Call me obsessed, but I am totally hooked on the video that the Canon G12 is creating here. I’ve got to get some photo testing done soon before I have to return it but for now here’s another sample video that shows how the G12 handles motion. It also demonstrates a few other post production principles, including white balance, color, saturation, and vibrance. Pretty cool, eh?
Got any ideas for other ways to test this? I’ve got another episode of the Video Wars coming soon, and after that, will have a few last tests to run, but if you have ideas for content you’d like to see from the G12, ask and ye all shall be heard! 🙂 Until tomorrow – happy shooting!
Sometimes we get so focused on being more creative, or challenging ourselves to see things different, we can lose sight of some of the fundamentals of photography. I recently did just that – submitting an image to a vendor for printing and completely missed doing some post production work on the edges. Luckily, the vendor noticed it for me, contacted me and let me know about the edges, and quite tactfully too!
“Hi Jason, we received your order for printing, thanks so much for your continued patronage. Before sending to print though, we wanted to check and make sure the image is as you wanted it because of some items near the corners that caught our eye. Do you want these items in the frame? let us know and we’ll proceed accordingly. Thanks so much!
What an awesome email, and in fact, I did not want the edge distractions. So, in getting a reminder myself, decided it would make a good blog post for the day. Here’s the final image I sent out to the vendor for printing:
It’s a nice image, and I am testing a few shots in some frames to see how a series might look together, so this is one I wanted to add. However, if they had proceeded before I made edits, this is what would have gone through:
See the distracting elements? I missed them the first time! The lesson here is that it helps to have a checklist before printing too, and to include “clean the edges” in your checklist. I think I am going to put one together here soon. With that in mind, what sorts of experiences have others had in pre-printing stages? Do you use a checklist to make sure you’ve done everything you need to do? What would you include? What would you leave to the lab? I know a lot of folks let the lab do final edits on things like color correcting, white balance, and even cropping, while others like to maintain end to end control over their imagery.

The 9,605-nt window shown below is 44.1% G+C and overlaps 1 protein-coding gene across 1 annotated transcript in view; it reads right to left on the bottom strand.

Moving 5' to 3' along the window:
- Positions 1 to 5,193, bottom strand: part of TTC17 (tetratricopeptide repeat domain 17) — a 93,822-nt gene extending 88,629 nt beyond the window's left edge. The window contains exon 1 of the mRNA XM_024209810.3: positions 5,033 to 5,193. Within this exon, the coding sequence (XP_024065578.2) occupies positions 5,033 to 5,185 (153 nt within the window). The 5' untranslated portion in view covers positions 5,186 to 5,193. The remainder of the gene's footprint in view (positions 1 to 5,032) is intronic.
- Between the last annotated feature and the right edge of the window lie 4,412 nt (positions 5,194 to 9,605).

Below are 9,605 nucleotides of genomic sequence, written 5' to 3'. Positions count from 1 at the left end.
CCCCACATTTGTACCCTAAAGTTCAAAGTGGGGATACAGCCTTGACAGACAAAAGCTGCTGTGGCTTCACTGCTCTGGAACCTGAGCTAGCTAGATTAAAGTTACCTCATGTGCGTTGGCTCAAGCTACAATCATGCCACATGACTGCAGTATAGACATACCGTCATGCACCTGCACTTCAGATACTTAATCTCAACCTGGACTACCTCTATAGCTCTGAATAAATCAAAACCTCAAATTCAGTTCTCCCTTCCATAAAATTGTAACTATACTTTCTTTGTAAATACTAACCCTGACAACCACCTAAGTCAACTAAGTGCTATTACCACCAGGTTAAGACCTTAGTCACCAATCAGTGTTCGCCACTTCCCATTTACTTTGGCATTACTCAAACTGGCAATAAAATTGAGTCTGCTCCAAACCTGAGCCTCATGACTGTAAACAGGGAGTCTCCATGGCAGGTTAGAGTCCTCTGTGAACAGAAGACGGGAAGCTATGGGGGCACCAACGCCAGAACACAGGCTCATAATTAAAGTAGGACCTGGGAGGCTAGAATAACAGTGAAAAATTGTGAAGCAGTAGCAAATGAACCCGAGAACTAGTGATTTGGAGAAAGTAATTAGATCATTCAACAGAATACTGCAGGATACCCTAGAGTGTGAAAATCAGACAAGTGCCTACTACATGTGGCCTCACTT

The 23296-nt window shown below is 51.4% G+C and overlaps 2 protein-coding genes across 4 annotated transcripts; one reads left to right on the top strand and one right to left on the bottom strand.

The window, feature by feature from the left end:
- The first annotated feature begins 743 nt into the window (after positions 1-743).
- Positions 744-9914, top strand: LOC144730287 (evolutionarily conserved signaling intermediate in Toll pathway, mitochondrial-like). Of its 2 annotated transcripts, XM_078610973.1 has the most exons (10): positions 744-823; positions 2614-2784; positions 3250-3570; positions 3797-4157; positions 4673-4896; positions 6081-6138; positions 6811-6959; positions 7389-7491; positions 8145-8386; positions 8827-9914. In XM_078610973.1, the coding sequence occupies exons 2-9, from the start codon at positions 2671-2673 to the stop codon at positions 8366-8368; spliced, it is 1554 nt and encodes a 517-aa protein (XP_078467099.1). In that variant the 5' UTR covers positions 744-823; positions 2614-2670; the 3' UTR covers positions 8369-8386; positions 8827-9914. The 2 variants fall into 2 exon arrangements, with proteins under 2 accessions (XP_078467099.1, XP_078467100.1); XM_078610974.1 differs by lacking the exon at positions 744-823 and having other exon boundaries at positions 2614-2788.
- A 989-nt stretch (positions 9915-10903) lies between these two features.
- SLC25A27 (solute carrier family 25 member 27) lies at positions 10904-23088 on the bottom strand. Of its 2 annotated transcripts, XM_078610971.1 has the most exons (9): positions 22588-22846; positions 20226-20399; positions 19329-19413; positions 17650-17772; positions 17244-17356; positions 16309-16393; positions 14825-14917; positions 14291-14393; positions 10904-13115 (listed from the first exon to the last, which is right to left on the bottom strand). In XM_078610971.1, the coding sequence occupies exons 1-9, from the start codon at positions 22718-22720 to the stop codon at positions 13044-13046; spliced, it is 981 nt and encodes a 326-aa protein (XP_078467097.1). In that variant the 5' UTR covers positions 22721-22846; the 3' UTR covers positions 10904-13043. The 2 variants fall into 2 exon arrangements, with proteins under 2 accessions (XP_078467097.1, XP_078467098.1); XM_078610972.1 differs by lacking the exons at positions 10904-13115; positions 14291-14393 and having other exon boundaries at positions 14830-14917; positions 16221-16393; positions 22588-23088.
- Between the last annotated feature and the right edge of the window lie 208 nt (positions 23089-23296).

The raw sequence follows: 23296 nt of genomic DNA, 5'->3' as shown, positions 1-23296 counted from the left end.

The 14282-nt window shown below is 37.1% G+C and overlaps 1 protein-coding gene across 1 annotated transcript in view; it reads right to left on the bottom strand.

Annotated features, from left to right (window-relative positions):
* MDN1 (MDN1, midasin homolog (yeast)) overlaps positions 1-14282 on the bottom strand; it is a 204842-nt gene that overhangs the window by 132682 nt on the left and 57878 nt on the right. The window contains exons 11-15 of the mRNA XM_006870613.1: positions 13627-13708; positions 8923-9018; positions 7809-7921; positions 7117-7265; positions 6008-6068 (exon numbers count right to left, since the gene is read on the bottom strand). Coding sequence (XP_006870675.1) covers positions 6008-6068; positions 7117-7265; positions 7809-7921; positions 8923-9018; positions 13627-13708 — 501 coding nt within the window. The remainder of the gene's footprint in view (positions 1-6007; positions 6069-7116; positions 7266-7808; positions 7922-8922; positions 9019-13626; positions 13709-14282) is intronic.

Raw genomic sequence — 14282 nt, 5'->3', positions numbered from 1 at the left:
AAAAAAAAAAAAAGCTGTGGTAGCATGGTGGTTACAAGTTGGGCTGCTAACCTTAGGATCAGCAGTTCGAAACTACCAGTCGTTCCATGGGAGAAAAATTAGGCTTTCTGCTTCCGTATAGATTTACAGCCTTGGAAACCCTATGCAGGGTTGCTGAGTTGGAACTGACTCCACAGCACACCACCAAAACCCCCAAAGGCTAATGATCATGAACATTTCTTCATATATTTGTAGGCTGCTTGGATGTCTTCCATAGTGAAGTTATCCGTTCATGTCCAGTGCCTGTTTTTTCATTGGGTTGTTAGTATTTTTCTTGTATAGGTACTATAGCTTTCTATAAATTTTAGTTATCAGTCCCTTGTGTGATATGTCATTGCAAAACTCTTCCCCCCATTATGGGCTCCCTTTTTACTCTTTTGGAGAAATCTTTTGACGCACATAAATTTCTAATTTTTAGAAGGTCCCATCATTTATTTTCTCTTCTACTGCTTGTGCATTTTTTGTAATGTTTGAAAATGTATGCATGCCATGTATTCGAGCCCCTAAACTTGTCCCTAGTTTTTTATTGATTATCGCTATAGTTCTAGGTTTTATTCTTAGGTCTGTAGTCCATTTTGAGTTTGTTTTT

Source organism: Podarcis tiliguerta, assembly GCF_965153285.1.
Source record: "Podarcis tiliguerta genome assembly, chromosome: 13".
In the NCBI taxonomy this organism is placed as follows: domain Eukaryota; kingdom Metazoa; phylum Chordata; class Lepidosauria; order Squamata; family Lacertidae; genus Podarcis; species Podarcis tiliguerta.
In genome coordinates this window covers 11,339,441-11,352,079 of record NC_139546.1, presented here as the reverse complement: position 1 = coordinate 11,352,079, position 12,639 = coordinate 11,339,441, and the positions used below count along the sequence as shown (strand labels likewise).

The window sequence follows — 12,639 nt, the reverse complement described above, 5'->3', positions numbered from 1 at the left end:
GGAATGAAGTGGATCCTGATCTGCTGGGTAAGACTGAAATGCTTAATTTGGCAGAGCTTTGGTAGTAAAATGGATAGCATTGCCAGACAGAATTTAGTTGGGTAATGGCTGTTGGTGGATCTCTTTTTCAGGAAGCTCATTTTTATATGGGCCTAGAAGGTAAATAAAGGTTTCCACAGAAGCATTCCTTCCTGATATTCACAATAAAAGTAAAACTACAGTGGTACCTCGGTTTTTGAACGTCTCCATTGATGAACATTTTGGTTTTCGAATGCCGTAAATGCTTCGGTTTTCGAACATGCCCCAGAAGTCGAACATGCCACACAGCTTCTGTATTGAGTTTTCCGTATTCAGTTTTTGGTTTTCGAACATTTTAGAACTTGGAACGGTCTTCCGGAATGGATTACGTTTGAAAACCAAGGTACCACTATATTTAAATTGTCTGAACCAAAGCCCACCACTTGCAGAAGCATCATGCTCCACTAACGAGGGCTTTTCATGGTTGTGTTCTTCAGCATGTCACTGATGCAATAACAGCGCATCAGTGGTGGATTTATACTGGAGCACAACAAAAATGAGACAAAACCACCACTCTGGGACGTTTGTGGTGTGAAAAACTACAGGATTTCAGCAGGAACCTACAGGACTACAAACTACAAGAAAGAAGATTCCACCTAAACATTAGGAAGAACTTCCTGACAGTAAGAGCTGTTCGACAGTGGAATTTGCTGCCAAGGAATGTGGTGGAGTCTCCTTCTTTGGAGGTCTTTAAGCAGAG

Sound off in the comments – would love to hear everyone’s thoughts!
It’s been a while since I’ve done a hardware review, and I realized that when the folks at Expo Imaging had sent me the Rayflash to review, I had also received an Expodisc. I know I recorded the video for it, but for some reason it never got published, as the two were meant to be posted back to back.
In any case, here is the long-awaited review of the Epodisc from the folks at Expo Imaging:
First – what is the Expodisc? It’s simply a disc that defracts light as it passes through your lens in order to determine the proper white balance setting for your images. Why is this a good thing? It’s a good thing because light doesn’t always fall into the specific categories designed by your vendor. It’s not always daylight, tungsten, florescent, etc. These vendor pre-sets can get you close, but if you want spot on white balance settings in camera, this is definitely the way to go! Here’s the short video I had put together a while back on how it works:
Do I like the Expo Disc? Absolutely – and if I were in an environment where lighting conditions change often, or it was tricky to determine (say those lights in gyms with the green phosphorous), these utilities are a godsend. Landscape environments can also be tricky when you are dealing with things like snow, shade and sunny areas at the same time, and portraiture can be tricky too – say you have a bride’s wedding dress, the whites of the eyes, and the teeth for sample areas – which do you set? Use the ExpoDisc and it will be spot on every time!
Thanks again to the folks at Expo Imaging for lending me the review units of the Ray Flash and the Expo Disc. It was a pleasure, and for those interested in learning more about their products, please visit their website here.
Happy shooting everyone – be sure you get your shots in, because there’s limited time left in the Circles contest for a lucky participant. Here’s the Flickr thread – keep on posting and keep on shooting! We’ll see you back here again tomorrow!